11. Binder, D. K., & Scharfman, H. E. (2004). Brain-derived neurotrophic factor. Growth factors (Chur, Switzerland), 22(3), 123–131. https://doi.org/10.1080/08977190410001723308
  12. Heidi S. Phillips, Jeanne M. Hains, Mark Armanini, Gary R. Laramee, Steven A. Johnson, John W. Winslow, BDNF mRNA is decreased in the hippocampus of individuals with Alzheimer’s disease, Neuron, Volume 7, Issue 5, 1991, Pages 695-702, ISSN 0896-6273 https://doi.org/10.1016/0896-6273(91)90273-3.
  13. Eiji Shimizu, Kenji Hashimoto, Naoe Okamura, Kaori Koike, Naoya Komatsu, Chikara Kumakiri, Michiko Nakazato, Hiroyuki Watanabe, Naoyuki Shinoda, Sin-ichi Okada, Masaomi Iyo, Alterations of serum levels of brain-derived neurotrophic factor (BDNF) in depressed patients with or without antidepressants, Biological Psychiatry, Volume 54, Issue 1, 2003, Pages 70-75, ISSN 0006-3223, https://doi.org/10.1016/S0006-3223(03)00181-1.
  14. Ying Xu, Baoshan Ku, Lu Tie, Haiyan Yao, Wengao Jiang, Xing Ma, Xuejun Li, Curcumin reverses the effects of chronic stress on behavior, the HPA axis, BDNF expression and phosphorylation of CREB, Brain Research, Volume 1122, Issue 1, 2006, Pages 56-64, ISSN 0006-8993, https://doi.org/10.1016/j.brainres.2006.09.009.
  15. Dong, S., Zeng, Q., Mitchell, E. S., Xiu, J., Duan, Y., Li, C., Tiwari, J. K., Hu, Y., Cao, X., & Zhao, Z. (2012). Curcumin enhances neurogenesis and cognition in aged rats: implications for transcriptional interactions related to growth and synaptic plasticity. PloS one, 7(2), e31211. https://doi.org/10.1371/journal.pone.0031211
  16. Sanmukhani, J., Satodia, V., Trivedi, J., Patel, T., Tiwari, D., Panchal, B., Goel, A., & Tripathi, C. B. (2014). Efficacy and safety of curcumin in major depressive disorder: a randomized controlled trial. Phytotherapy research : PTR, 28(4), 579–585. https://doi.org/10.1002/ptr.5025
  17. Kulkarni, S.K., Bhutani, M.K. & Bishnoi, M. Antidepressant activity of curcumin: involvement of serotonin and dopamine system. Psychopharmacology 201, 435 (2008). https://doi.org/10.1007/s00213-008-1300-y
  18. Mishra, S., & Palanivelu, K. (2008). The effect of curcumin (turmeric) on Alzheimer’s disease: An overview. Annals of Indian Academy of Neurology, 11(1), 13–19. https://doi.org/10.4103/0972-2327.40220
  19. Hamaguchi, T., Ono, K. and Yamada, M. (2010), REVIEW: Curcumin and Alzheimer’s Disease. CNS Neuroscience & Therapeutics, 16: 285-297. https://doi.org/10.1111/j.1755-5949.2010.00147.x
  20. Zhang, L., Fiala, M., Cashman, J., Sayre, J., Espinosa, A., Mahanian, M., Zaghi, J., Badmaev, V., Graves, M. C., Bernard, G., & Rosenthal, M. (2006). Curcuminoids enhance amyloid-beta uptake by macrophages of Alzheimer’s disease patients. Journal of Alzheimer’s disease : JAD, 10(1), 1–7. https://doi.org/10.3233/jad-2006-10101
  21. Anand, P., Sundaram, C., Jhurani, S., Kunnumakkara, A. B., & Aggarwal, B. B. (2008). Curcumin and cancer: an “old-age” disease with an “age-old” solution. Cancer letters, 267(1), 133–164. https://doi.org/10.1016/j.canlet.2008.03.025
  22. Ravindran, J., Prasad, S., & Aggarwal, B. B. (2009). Curcumin and cancer cells: how many ways can curry kill tumor cells selectively?. The AAPS journal, 11(3), 495–510. https://doi.org/10.1208/s12248-009-9128-x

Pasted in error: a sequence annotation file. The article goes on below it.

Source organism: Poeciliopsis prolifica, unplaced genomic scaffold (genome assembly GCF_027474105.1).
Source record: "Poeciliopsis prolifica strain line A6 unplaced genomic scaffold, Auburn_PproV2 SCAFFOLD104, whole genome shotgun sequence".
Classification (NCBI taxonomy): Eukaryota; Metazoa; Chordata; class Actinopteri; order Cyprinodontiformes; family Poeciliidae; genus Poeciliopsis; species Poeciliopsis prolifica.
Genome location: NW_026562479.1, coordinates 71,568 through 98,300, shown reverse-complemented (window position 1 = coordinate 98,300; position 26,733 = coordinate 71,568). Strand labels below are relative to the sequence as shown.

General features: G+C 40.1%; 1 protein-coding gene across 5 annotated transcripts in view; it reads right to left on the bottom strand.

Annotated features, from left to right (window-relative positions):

23. Carroll, R. E., Benya, R. V., Turgeon, D. K., Vareed, S., Neuman, M., Rodriguez, L., Kakarala, M., Carpenter, P. M., McLaren, C., Meyskens, F. L., Jr, & Brenner, D. E. (2011). Phase IIa clinical trial of curcumin for the prevention of colorectal neoplasia. Cancer prevention research (Philadelphia, Pa.), 4(3), 354–364. https://doi.org/10.1158/1940-6207.CAPR-10-0098
  24. Wongcharoen, W., & Phrommintikul, A. (2009). The protective role of curcumin in cardiovascular diseases. International journal of cardiology, 133(2), 145–151. https://doi.org/10.1016/j.ijcard.2009.01.073
  25. Toborek, M., & Kaiser, S. (1999). Endothelial cell functions. Relationship to atherogenesis. Basic research in cardiology, 94(5), 295–314. https://doi.org/10.1007/s003950050156
  26. Akazawa, N., Choi, Y., Miyaki, A., Tanabe, Y., Sugawara, J., Ajisaka, R., & Maeda, S. (2012). Curcumin ingestion and exercise training improve vascular endothelial function in postmenopausal women. Nutrition research (New York, N.Y.), 32(10), 795–799. https://doi.org/10.1016/j.nutres.2012.09.002
  27. Wongcharoen, W., Jai-Aue, S., Phrommintikul, A., Nawarawong, W., Woragidpoonpol, S., Tepsuwan, T., Sukonthasarn, A., Apaijai, N., & Chattipakorn, N. (2012). Effects of curcuminoids on frequency of acute myocardial infarction after coronary artery bypass grafting. The American journal of cardiology, 110(1), 40–44. https://doi.org/10.1016/j.amjcard.2012.02.043
  28. Chandran, B., & Goel, A. (2012). A randomized, pilot study to assess the efficacy and safety of curcumin in patients with active rheumatoid arthritis. Phytotherapy research : PTR, 26(11), 1719–1725. https://doi.org/10.1002/ptr.4639
  29. Deodhar, S. D., Sethi, R., & Srimal, R. C. (1980). Preliminary study on antirheumatic activity of curcumin (diferuloyl methane). The Indian journal of medical research, 71, 632–634.
  30. Tayyem, R. F., Heath, D. D., Al-Delaimy, W. K., & Rock, C. L. (2006). Curcumin content of turmeric and curry powders. Nutrition and cancer, 55(2), 126–131. https://doi.org/10.1207/s15327914nc5502_2



Source link

Comments

Write a comment

*